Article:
In addition to prioritizing clinical efficiency and improvement, providers today require enhanced financial visibility to understand costs across care settings because of changing payment models and the emphasis on improving value. The vast majority of providers (83 percent) are pursuing a go-forward enterprise business intelligence strategy—one that offers a breadth of design and functionality that can serve the entire enterprise. One particular interest among the surveyed providers is in data integrity at the core, which is bringing more attention to anenterprise data warehouse strategy.
In general, larger health systems and academic medical centers tend to lean toward these enterprise business intelligence tool sets. But often, these broader tool sets lack needed application-specific functionality or prebuilt healthcare content for a specific department—functionality that providers are finding critical to their needs (see the exhibit below).
Get Specific, or Stick with Broad Strokes?
Healthcare-specific business intelligence solutions tend to differ from traditional business intelligence tool sets in that they are more prepackaged andrelatively easier to implement. Most providers prefer the prepackaging and simplicity of such solutions, but few actually considered them for purchase, believing they cannot yet adequately deliver the enterprise capabilities needed to handle clinical, financial, and operational data.
“The space has to mature. We are not going to go buy a prebuilt system,” said one vice president of business intelligence. “We might buy it to do certain things, but it is still not going to do all the other enterprise reporting.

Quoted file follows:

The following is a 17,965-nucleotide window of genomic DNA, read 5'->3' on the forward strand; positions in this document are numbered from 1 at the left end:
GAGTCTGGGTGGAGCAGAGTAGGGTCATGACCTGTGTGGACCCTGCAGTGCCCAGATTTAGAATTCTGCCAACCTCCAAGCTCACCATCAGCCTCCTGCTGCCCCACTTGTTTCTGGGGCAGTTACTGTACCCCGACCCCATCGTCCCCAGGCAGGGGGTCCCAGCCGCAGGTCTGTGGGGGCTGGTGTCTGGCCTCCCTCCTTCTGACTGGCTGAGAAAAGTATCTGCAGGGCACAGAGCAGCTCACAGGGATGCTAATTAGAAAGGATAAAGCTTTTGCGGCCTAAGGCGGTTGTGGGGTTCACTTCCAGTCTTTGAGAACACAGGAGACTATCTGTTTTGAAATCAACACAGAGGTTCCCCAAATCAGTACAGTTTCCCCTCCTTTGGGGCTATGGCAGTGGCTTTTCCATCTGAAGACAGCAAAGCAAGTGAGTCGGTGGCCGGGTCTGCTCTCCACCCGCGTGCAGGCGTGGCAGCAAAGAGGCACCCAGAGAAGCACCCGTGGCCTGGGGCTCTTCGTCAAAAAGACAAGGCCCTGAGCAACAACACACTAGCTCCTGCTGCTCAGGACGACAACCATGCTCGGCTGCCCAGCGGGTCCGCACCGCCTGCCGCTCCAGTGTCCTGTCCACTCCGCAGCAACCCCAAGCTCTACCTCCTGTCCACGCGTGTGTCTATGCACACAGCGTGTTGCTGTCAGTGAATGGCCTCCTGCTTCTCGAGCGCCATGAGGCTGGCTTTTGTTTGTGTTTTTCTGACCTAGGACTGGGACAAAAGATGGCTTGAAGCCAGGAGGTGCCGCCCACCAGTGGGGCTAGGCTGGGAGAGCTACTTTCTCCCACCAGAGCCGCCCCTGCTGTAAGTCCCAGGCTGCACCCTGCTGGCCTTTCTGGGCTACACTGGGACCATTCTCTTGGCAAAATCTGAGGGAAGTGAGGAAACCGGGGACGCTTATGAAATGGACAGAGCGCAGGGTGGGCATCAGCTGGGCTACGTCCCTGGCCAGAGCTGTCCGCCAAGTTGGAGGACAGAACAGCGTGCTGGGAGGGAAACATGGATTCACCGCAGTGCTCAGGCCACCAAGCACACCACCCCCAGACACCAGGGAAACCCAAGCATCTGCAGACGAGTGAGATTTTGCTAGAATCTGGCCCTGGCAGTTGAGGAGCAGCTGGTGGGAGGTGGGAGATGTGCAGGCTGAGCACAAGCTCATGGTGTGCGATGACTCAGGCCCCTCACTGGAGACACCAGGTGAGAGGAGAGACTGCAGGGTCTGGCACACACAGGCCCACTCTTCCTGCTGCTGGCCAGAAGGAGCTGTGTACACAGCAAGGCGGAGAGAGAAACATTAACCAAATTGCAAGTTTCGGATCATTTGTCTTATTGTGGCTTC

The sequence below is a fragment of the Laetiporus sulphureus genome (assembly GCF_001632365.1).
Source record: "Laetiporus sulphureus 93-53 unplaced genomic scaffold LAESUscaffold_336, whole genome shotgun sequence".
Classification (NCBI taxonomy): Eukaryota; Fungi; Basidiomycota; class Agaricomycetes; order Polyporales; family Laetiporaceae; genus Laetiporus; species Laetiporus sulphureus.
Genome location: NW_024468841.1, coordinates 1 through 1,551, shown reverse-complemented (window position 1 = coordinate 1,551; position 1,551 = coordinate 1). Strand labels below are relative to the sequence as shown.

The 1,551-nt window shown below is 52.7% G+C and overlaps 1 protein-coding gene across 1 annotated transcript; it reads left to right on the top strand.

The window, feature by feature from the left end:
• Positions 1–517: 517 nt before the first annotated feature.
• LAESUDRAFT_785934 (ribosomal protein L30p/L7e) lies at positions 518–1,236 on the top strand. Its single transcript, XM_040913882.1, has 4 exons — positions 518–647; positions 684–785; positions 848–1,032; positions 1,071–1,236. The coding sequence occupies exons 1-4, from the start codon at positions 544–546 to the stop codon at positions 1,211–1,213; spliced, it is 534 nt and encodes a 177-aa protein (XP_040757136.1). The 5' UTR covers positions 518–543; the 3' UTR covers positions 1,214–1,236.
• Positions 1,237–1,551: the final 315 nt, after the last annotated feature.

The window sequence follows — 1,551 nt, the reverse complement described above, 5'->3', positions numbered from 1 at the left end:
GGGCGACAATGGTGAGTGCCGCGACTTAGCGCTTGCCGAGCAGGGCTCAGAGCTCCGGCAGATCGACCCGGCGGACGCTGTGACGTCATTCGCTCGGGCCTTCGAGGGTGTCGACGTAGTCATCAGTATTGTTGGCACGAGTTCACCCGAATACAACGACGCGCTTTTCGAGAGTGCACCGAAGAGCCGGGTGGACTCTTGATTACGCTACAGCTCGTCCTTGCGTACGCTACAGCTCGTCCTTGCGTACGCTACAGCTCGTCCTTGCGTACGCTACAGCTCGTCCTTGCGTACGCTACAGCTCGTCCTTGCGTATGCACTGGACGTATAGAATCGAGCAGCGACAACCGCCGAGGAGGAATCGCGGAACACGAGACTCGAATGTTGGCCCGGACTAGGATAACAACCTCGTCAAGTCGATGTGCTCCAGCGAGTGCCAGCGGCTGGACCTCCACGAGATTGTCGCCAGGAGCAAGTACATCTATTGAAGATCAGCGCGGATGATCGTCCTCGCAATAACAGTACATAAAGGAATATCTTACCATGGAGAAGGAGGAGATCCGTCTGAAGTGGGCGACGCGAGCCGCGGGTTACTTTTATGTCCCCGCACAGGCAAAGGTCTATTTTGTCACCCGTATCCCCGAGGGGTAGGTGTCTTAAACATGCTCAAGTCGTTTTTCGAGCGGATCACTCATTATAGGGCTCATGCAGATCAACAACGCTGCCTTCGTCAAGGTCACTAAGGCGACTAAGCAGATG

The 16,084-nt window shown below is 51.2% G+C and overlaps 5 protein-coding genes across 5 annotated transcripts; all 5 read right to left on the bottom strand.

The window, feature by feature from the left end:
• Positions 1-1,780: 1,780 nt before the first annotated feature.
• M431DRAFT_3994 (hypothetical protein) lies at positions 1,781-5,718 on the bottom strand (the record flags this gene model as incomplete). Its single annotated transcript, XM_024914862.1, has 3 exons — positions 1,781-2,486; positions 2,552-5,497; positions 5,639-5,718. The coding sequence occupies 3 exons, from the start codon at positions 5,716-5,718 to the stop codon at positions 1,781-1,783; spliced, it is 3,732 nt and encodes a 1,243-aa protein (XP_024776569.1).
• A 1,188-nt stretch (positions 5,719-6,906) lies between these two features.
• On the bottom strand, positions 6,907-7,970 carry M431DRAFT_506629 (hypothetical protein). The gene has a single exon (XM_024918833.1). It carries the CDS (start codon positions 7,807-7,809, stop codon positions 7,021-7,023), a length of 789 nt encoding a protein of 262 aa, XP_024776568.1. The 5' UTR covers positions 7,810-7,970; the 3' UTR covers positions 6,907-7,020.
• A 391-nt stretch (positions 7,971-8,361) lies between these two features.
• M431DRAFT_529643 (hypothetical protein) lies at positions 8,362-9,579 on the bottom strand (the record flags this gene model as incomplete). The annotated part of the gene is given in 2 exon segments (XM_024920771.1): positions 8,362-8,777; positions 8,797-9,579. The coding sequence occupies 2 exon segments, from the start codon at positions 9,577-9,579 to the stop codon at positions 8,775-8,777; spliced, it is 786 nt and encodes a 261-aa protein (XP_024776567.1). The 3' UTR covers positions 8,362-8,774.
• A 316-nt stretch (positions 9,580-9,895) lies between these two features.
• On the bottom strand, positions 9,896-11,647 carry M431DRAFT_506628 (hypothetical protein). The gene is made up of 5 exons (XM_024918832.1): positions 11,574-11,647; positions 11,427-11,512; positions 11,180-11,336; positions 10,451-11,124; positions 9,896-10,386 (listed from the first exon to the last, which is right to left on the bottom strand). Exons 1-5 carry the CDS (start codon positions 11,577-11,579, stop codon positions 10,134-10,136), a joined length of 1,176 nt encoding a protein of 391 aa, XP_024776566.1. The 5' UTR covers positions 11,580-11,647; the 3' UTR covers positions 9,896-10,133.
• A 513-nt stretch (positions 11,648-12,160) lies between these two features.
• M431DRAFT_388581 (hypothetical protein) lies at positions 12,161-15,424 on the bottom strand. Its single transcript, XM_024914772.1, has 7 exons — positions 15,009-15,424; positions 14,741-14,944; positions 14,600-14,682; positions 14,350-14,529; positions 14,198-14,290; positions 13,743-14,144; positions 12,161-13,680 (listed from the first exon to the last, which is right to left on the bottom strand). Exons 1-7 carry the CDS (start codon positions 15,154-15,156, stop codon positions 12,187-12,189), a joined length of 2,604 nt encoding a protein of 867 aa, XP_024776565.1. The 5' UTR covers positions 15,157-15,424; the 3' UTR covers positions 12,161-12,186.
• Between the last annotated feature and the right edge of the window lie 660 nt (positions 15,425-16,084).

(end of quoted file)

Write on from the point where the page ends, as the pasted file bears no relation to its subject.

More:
Vendors are responding by building more healthcare content, templates, and data models. Those focusing on the large (enterprise) end of the market are taking steps to make their solutions more healthcare focused and healthcare ready, and some currently offer next-generation solutions
However, some providers are waiting for enterprise solutions to mature and thus are giving more consideration to business intelligence applications specific to initiatives and departments, such as quality reporting. It is not uncommon among the surveyed providers to find a health system with an enterprise business intelligence solution that is also using some kind of clinical- quality or application-focused business intelligence solutions for, say, population management, physician performance, or benchmarking.
Small and mid-size organizations don’t want to be left behind during the push for analytics. Although generally not as progressive as larger health systems, these organizations still are evaluating their business intelligence options as they face their own challenges. Unlike large health systems and academic medical centers, smaller healthcare providers may not have as many IT resources to set up and run a business intelligence solution, much less multiple solutions. However, they often have data in high volumes and with similar complexity to those of larger organizations, so they are seeking robust business intelligence systems that do not require the same amount of resources as larger tool sets.